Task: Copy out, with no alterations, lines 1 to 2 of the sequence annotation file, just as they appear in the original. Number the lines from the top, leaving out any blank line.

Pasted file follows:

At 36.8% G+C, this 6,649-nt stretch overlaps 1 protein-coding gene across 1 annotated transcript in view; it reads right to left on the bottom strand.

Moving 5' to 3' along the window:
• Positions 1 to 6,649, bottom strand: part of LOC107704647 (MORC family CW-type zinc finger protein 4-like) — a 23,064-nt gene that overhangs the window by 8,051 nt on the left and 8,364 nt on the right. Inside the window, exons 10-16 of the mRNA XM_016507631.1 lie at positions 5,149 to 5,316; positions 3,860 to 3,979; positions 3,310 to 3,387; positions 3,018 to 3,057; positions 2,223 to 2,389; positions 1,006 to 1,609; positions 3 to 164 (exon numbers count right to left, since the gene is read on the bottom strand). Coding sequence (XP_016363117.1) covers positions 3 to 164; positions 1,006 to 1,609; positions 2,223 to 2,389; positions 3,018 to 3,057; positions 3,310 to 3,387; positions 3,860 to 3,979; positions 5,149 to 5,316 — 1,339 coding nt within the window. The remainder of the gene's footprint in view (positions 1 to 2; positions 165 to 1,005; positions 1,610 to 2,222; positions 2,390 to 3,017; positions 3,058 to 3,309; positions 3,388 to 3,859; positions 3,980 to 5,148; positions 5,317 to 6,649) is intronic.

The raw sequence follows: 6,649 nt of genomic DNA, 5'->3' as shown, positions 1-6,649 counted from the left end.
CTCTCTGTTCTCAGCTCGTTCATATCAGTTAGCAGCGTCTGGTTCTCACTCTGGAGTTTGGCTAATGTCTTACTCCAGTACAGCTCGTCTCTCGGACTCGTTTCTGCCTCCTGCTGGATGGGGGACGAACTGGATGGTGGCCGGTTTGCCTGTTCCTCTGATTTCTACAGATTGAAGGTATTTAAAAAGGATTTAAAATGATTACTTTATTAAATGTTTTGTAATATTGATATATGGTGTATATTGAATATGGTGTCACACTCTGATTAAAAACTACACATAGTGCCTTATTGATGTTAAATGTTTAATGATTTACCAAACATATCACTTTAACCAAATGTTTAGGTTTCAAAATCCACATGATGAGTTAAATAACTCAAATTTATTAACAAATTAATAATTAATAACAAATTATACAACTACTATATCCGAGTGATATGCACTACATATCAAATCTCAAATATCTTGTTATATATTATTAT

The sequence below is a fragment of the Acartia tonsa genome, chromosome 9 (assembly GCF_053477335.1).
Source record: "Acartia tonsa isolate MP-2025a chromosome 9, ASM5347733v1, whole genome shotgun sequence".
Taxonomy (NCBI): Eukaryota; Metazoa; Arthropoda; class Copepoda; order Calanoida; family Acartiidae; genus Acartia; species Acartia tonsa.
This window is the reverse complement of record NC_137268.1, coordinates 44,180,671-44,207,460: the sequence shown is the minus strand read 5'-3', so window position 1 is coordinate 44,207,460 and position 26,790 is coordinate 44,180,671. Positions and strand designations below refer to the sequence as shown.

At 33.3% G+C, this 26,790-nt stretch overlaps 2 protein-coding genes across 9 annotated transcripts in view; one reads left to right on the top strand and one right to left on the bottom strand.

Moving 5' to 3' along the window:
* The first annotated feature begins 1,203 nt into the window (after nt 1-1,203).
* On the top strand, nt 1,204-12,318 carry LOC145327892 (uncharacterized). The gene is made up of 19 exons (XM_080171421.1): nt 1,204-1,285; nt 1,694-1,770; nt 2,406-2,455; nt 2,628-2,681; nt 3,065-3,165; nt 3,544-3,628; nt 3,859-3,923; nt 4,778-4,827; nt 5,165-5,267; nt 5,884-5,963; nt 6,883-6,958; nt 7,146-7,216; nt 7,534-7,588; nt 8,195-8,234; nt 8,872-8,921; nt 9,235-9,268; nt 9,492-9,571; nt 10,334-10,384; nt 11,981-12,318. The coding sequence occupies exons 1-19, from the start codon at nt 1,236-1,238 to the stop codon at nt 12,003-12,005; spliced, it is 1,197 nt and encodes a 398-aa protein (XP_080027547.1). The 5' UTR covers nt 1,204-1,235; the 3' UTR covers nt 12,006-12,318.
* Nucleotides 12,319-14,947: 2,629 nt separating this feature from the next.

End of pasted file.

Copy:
At 36.8% G+C, this 6,649-nt stretch overlaps 1 protein-coding gene across 1 annotated transcript in view; it reads right to left on the bottom strand.

Moving 5' to 3' along the window: